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564. The receptive (IV)



As a child, I had a cassette story of Robin Hood; in the final segment, Robin lies on his death bed and says to his companions, “Bury me where my arrow falls.” The frail Robin is handed his bow and fires an arrow from his bedside window into Sherwood Forest—the arrow lands in a glade, illuminated by a shaft of light. When Robin dies, Little John picks up his body in his arms and carries him to the glade—and he is buried there, eventually to be joined by Marian. Once a year, the stags cross the glade with the king’s hunt in pursuit.


This exemplifies the Ancient Greek concept Kairos—the idea that there is a “right time”, not just a chronological time, for an event to take place. Robin let his arrow find the right place for him to be buried; the bow acted as a divinatory tool, not an uncommon phenomenon in European legend—axes often played a similar role in the Norse tradition. Indeed, Kairos itself is inherently bound up to archery—it originally referred to the force necessary to penetrate a target; so Robin’s final act with his bow was in perfect accord with Kairos.


The conclusion to the story always left me in a twilight mood—there is no exultation to it, no heroism. This is where heroism ends. Robin pulls the bow and then the story is over—storybook closed, The End, and it will not be reopened. And surely it is impossible to revisit the storybook world after a certain point? You see, people cannot just go around shooting arrows about the place from their hospital beds—a storybook notion, an impractical notion.


The idea that you could be buried where your last arrow fell—as Fate decides—remains entirely possible, it is not a storybook notion at all; it is as real as ever. It is only adolescent cynicism and clever-silly rationalism that forbids it. If the Robin story were adapted by Family Guy—or Rick and Morty, which I have not seen but take to have the same outlook—then the cartoon Robin would fire his arrow from the window, after a deprecatory remark, and the arrow would sail through the air only to penetrate the neck of some passerby or to embed itself in a truck bound for Alaska. Drat.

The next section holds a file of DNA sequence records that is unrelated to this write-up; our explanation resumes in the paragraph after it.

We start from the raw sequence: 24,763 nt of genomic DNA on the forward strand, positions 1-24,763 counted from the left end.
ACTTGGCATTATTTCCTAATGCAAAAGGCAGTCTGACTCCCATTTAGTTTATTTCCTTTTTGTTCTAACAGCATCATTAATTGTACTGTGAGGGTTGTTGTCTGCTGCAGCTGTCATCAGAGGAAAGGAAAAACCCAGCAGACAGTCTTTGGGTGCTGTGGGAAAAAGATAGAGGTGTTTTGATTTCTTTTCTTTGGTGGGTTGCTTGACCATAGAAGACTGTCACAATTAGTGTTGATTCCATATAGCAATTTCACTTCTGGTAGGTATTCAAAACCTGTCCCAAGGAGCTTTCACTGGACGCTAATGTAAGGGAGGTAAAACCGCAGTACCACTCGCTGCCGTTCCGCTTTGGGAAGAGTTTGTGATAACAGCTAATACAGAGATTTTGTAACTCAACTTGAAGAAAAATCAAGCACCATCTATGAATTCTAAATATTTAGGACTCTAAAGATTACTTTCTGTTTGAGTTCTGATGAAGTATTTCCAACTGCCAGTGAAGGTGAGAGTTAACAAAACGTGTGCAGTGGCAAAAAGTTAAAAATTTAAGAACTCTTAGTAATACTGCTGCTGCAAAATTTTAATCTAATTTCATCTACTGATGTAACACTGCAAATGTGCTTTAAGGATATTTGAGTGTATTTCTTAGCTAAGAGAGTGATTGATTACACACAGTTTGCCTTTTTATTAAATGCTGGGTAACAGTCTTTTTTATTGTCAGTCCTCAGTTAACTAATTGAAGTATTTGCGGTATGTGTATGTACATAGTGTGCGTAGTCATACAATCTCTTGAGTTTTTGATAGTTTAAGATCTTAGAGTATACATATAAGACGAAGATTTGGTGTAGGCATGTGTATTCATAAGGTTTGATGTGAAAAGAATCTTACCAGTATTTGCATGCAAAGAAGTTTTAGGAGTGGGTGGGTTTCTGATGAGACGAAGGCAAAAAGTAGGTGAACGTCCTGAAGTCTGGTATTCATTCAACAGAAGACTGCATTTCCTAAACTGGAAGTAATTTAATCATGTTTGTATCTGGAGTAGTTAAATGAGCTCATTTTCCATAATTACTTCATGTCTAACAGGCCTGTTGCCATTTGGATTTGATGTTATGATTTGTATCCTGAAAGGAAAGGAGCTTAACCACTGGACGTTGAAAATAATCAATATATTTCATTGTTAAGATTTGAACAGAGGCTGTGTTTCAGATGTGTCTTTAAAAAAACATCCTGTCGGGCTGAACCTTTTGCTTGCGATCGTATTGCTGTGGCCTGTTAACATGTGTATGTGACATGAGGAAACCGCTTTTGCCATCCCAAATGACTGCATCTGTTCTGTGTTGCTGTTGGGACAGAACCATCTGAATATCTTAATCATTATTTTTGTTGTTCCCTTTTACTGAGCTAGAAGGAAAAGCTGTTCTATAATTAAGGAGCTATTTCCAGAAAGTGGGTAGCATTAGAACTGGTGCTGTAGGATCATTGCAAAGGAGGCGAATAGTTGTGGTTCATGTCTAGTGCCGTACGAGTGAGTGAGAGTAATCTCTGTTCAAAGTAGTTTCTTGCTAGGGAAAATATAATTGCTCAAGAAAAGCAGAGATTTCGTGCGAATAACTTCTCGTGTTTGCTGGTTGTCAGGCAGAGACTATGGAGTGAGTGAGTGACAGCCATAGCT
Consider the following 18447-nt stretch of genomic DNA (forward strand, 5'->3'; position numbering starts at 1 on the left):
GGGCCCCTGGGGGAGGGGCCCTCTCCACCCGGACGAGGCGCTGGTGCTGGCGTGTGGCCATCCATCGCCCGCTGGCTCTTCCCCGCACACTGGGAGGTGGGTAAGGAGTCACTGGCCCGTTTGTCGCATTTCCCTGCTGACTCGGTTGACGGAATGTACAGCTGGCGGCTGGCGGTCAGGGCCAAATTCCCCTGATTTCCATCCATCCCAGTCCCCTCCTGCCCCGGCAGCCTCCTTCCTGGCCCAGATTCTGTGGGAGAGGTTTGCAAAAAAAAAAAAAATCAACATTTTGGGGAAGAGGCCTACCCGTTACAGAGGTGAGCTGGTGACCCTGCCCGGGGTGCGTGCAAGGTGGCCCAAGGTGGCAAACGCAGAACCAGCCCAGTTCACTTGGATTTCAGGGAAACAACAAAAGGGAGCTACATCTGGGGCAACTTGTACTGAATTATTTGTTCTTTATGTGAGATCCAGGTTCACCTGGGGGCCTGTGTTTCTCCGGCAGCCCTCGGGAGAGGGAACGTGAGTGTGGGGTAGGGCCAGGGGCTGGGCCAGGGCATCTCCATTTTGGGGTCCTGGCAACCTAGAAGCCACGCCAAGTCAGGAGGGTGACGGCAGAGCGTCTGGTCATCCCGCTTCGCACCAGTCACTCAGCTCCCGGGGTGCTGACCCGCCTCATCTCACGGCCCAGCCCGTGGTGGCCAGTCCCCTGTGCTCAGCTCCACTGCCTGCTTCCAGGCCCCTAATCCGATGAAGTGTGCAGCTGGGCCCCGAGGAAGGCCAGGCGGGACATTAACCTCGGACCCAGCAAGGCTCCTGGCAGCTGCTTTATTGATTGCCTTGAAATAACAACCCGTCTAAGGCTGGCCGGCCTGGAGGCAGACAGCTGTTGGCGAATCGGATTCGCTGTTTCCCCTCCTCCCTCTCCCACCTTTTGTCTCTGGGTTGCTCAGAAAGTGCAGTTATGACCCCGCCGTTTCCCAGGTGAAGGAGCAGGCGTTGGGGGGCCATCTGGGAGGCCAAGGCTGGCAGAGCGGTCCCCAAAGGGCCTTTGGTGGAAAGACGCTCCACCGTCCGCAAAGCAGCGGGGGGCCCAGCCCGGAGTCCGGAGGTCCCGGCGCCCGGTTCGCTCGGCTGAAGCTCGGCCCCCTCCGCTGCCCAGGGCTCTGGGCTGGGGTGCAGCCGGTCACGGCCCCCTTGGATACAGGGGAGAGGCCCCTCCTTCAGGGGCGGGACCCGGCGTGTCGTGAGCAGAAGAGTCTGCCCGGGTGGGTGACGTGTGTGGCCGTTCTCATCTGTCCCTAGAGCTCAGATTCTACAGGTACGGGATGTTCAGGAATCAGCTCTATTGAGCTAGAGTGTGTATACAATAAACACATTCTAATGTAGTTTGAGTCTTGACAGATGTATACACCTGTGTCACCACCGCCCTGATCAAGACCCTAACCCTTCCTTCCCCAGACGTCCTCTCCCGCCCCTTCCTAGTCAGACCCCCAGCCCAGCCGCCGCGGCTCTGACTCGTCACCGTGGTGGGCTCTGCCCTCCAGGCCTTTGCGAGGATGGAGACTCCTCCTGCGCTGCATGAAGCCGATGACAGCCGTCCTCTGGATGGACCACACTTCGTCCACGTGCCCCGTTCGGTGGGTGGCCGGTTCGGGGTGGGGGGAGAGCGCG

It is in this way that Kairos is banished. The comedic objection to Robin’s last act masquerades as practicality. “Pf. Of course you can’t do that! You’d just hit some randomer or kill them, or it would get stuck in a van—or bounce off a window. Just be practical, go to the crematorium like everyone else—get those bones ground down and stored in a jar, the cemeteries are jam-packed these days…” I can even hear a Family Guy character, perhaps Brian the Dog, deliver this little nostrum—the sceptical sensible cartoon debunks the myth. You brush crumbled Doritos from your t-shirt and finish your Coca-Cola, run your hands though your straggly dandruff-flecked beard: “Yeah. Ha-ha, it would totally be like that. Stupid Robin Hood.”


This clever-silly haze that almost everyone lives within—supposedly practical and rational—conceals the fact that to fire an arrow from your bow to choose your burial place represents the utmost practicality. It is only rejected, covered over, because people—large teenagers—are too eager not to look childish and so mock reality with supposedly clever practical objections that are really deeply impractical. These objections are all for show, devised because they cannot stand the beauty and intensity in the act. It is only in the second childhood that you will see that all myths are true; in the interim, to impress others, we pretend that myths are not real—and we compose an ugly rationalism to support this view. The distorted view, needlessly complicated, arrives with adolescence and the need to invent a story, a logical story, to appear sophisticated—yet it has always been simple really.


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